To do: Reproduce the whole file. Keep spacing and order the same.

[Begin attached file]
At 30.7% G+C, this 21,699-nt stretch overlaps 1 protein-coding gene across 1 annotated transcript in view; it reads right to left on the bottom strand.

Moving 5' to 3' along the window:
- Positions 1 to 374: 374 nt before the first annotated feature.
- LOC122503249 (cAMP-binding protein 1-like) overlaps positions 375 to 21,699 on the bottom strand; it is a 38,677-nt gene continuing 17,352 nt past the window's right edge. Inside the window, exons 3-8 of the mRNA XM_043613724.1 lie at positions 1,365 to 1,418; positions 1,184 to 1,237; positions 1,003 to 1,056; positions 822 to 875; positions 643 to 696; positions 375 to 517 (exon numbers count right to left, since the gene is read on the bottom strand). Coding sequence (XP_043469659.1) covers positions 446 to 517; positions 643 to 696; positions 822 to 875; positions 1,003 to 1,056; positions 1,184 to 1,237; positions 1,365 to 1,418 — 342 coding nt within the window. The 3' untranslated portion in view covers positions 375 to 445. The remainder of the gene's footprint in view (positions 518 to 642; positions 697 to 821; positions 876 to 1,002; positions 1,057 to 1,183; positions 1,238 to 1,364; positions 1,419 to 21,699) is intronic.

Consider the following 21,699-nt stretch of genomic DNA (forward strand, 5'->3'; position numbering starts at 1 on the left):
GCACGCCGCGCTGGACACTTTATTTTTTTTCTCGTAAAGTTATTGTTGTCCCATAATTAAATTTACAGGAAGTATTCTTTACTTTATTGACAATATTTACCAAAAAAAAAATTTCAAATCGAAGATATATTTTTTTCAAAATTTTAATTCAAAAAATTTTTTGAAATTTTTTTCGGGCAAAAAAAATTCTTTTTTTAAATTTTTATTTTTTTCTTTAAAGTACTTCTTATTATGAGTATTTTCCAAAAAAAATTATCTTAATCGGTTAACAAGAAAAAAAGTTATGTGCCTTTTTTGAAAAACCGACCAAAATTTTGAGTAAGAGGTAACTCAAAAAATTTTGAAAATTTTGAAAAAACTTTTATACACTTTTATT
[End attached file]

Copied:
At 30.7% G+C, this 21,699-nt stretch overlaps 1 protein-coding gene across 1 annotated transcript in view; it reads right to left on the bottom strand.

Moving 5' to 3' along the window:
- Positions 1 to 374: 374 nt before the first annotated feature.
- LOC122503249 (cAMP-binding protein 1-like) overlaps positions 375 to 21,699 on the bottom strand; it is a 38,677-nt gene continuing 17,352 nt past the window's right edge. Inside the window, exons 3-8 of the mRNA XM_043613724.1 lie at positions 1,365 to 1,418; positions 1,184 to 1,237; positions 1,003 to 1,056; positions 822 to 875; positions 643 to 696; positions 375 to 517 (exon numbers count right to left, since the gene is read on the bottom strand). Coding sequence (XP_043469659.1) covers positions 446 to 517; positions 643 to 696; positions 822 to 875; positions 1,003 to 1,056; positions 1,184 to 1,237; positions 1,365 to 1,418 — 342 coding nt within the window. The 3' untranslated portion in view covers positions 375 to 445. The remainder of the gene's footprint in view (positions 518 to 642; positions 697 to 821; positions 876 to 1,002; positions 1,057 to 1,183; positions 1,238 to 1,364; positions 1,419 to 21,699) is intronic.

Consider the following 21,699-nt stretch of genomic DNA (forward strand, 5'->3'; position numbering starts at 1 on the left):
GCACGCCGCGCTGGACACTTTATTTTTTTTCTCGTAAAGTTATTGTTGTCCCATAATTAAATTTACAGGAAGTATTCTTTACTTTATTGACAATATTTACCAAAAAAAAAATTTCAAATCGAAGATATATTTTTTTCAAAATTTTAATTCAAAAAATTTTTTGAAATTTTTTTCGGGCAAAAAAAATTCTTTTTTTAAATTTTTATTTTTTTCTTTAAAGTACTTCTTATTATGAGTATTTTCCAAAAAAAATTATCTTAATCGGTTAACAAGAAAAAAAGTTATGTGCCTTTTTTGAAAAACCGACCAAAATTTTGAGTAAGAGGTAACTCAAAAAATTTTGAAAATTTTGAAAAAACTTTTATACACTTTTATT